Simultaneously, developments in art, architecture and critical theory presented considerable challenges to traditional commemorative public art in terms of its relevance. Late twentieth-century commemorative public art practice has internalised and addressed many of these critical issues resulting in the emergence of new models of practice, such as the counter monument and the anti-monument. Examples include Joachim Gerz and Ester Shalev-Gerz’s Harburg Monument Against Fascism (1986), Rachel Whiteread’s Holocaust Memorial (2000) in Vienna and Sol Le Witt’s Black Form Dedicated to the Missing Jews (1987) in Münster.

As with all public art, commemorative public art is informed by a range of interests and concerns – political, social, economic and aesthetic - however, the commemorative context provides an additional range of concerns. When the subject for commemoration is a tragic event it can be difficult to arrive at a solution that meets the needs of those directly affected while also engaging a wider audience over a long period of time. Often people directly affected wish to have a role in the development of the commemoration. While ensuring authenticity, the emotive and subjective nature of such contributions can inhibit more innovative or challenging outcomes. The challenge for commemorative practice is to address these tensions. Maya Lin’s Vietnam Veterans Memorial in Washington D.C. (1982), is an example of a contemporary commemorative public art work which manages to do this, by meaningfully engaging those directly affected by the Vietnam War – veterans, family members, etc. – while also engaging a wider, transcient audience.  In this regard, the work functions successfully as both a site for commemoration and as a public art work.

In Ireland, the bronze or stone-rendered figure – usually seated, standing or occasionally on a horse – commemorating important political, military, social and culture figures is the dominant form of commemorative public art and represents the default position in both the conception and reception of such work. While most traditional commemorative public has either been destroyed or removed since the establishment of the Free State, there are examples which predate this era, such as John Henry Foley’s Edmund Burke (1868) and Oliver Goldsmith (1864) both in front of Trinity College. More recent examples of this traditional mode include Edward Delaney’s Wolfe Tone Memorial (1967), in St. Stephen’s Green, Oisin Kelly’s Jim Larkin (1979), on O’Connell Street, Jeanne Rynhart’s  Molly Malone (1988), at the bottom of Grafton Street, Eamon O’Doherty’s James Connolly Memorial Statue (1996), in Beresford Place and  Danny Osborne’s Oscar Wilde (1997) in Merrion Square.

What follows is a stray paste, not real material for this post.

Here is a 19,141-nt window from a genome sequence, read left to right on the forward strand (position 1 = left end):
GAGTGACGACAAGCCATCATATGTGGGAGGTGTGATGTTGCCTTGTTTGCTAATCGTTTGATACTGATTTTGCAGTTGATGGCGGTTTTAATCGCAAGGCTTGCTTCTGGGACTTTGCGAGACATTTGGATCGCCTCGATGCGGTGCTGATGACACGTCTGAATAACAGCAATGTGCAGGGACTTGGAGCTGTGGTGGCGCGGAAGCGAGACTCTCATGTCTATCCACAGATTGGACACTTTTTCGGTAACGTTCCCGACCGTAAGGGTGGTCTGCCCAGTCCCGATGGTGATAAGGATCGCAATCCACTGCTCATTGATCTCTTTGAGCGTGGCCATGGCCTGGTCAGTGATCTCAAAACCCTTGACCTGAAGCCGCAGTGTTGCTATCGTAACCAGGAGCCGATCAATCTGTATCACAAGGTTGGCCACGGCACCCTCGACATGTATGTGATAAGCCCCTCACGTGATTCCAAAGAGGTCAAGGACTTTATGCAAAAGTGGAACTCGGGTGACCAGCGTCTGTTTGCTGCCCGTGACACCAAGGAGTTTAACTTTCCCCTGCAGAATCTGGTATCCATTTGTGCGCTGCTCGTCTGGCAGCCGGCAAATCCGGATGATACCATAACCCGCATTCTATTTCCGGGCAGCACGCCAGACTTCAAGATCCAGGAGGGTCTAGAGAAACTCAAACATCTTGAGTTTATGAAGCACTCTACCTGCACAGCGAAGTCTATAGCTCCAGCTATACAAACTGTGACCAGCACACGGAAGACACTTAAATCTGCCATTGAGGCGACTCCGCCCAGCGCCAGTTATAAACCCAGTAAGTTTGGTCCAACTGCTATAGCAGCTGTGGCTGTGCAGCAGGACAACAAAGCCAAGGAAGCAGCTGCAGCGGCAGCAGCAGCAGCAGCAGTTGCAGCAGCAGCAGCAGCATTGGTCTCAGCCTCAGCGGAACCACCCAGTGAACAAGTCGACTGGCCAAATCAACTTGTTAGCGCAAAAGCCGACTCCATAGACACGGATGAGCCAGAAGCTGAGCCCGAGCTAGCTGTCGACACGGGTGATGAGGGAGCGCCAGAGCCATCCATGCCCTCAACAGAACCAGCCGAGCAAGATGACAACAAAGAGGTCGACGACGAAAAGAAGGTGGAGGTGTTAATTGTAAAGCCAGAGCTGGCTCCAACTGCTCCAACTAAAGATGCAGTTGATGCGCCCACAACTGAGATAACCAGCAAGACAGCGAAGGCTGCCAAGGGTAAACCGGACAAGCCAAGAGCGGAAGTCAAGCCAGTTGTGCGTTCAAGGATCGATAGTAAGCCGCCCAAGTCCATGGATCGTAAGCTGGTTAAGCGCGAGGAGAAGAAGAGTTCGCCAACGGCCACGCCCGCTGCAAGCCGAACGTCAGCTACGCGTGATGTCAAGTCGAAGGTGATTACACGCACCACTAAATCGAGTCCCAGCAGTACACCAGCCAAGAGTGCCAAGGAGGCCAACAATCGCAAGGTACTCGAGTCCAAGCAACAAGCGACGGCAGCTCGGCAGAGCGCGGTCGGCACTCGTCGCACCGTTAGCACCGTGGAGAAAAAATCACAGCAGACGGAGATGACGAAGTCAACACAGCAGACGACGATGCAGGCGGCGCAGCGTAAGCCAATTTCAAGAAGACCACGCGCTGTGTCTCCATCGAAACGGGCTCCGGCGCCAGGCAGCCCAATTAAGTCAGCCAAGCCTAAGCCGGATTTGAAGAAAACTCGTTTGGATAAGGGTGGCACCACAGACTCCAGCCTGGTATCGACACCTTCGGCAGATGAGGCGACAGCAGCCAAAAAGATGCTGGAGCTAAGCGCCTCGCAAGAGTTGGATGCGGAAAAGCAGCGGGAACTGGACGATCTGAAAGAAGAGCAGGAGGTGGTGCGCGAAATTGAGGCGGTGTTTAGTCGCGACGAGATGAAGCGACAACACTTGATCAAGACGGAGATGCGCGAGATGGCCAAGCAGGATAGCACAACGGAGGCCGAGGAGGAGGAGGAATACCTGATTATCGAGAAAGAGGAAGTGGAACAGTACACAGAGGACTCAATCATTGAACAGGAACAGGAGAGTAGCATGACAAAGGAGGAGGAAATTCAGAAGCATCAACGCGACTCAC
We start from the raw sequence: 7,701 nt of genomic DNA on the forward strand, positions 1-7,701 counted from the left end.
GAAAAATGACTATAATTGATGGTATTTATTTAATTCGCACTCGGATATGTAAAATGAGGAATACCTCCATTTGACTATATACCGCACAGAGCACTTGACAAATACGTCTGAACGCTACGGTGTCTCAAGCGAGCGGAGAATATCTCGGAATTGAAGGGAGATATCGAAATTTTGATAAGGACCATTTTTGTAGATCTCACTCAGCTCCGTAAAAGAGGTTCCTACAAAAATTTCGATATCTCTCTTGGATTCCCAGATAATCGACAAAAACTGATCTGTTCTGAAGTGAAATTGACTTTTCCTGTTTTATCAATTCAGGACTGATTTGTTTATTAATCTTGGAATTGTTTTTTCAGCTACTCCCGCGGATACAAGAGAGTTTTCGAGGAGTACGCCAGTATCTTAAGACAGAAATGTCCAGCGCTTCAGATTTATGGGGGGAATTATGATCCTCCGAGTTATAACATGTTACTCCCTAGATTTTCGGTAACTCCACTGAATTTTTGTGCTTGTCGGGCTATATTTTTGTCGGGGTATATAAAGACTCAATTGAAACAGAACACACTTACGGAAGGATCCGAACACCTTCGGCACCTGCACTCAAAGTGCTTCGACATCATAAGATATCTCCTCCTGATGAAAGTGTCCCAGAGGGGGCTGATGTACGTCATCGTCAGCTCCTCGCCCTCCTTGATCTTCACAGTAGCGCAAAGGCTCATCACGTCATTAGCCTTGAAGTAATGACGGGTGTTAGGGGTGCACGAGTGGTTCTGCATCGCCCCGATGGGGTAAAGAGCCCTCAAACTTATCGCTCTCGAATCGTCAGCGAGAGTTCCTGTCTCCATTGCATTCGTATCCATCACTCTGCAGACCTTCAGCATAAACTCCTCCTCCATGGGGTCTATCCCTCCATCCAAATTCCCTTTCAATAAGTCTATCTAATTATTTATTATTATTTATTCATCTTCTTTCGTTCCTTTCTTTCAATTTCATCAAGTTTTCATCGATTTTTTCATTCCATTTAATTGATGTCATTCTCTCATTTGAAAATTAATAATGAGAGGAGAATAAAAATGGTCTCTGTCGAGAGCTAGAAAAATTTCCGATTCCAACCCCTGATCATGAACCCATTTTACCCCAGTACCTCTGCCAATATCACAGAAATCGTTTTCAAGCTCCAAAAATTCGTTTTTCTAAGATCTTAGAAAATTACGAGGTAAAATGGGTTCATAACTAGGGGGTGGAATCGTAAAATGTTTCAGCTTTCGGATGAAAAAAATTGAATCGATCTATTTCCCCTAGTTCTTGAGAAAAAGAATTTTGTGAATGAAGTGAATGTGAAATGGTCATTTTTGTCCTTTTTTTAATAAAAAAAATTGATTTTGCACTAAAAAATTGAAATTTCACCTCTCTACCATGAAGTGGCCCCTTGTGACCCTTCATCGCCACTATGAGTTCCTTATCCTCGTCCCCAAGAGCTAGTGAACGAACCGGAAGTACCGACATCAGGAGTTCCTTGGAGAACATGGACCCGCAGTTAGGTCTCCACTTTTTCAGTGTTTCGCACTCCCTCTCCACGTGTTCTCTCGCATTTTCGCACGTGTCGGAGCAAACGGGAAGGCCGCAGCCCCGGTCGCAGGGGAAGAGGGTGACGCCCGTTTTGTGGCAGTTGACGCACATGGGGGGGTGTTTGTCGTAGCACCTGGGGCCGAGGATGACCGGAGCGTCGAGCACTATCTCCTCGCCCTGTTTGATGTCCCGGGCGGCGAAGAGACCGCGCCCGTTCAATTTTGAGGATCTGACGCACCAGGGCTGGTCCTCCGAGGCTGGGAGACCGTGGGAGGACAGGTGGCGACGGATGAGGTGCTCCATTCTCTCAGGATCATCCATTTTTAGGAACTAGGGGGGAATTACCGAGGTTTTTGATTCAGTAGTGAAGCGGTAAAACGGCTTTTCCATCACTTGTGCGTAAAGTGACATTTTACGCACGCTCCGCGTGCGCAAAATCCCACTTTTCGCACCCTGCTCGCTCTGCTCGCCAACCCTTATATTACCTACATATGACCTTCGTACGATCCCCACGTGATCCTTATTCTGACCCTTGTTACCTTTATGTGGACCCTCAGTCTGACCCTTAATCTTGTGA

This traditional approach is prevalent for a number of reasons: it is familiar and accessible to a broad audience and it offers a safe means of addressing the political and emotional sensitivities particular to commemorative public art. Such work seeks to appeal and soothe rather than challenge. However the tendency towards such a literal interpretation can result in work that lacks any emotional or poetic impact. Dominance of this conventional approach can inhibit the development of more experimental, innovative approaches.  

German literary critic, Andreas Huyssen argues that the monument, through strategies of aestheticisation and direct political comment, is bound to serve as a cipher of forgetting, favouring instead work that ‘resists easy consumption’ and which does not yield its meaning through a first reading but which requires the viewer’s engagement. The need to remember and commemorate is rooted deep in the human psyche and, where memorialisation seeks to go beyond the merely commemorative, mnenomical gesture and to engage in a meaningful, poetic response, rooted in contemporary experience, the potential of such practice is to be found within contemporary arts practice.

Lisa Moran

Part of public art briefing paper for Dublin City Council, 2007

Robert Musil, "Monuments." Posthumous Papers of a Living Author. Trans. Peter Wortsman. Hygiene: Eridanos, 1987.
Tanya Barson, 'Unland'. The Place of Testimony, Tate Papers, 2004.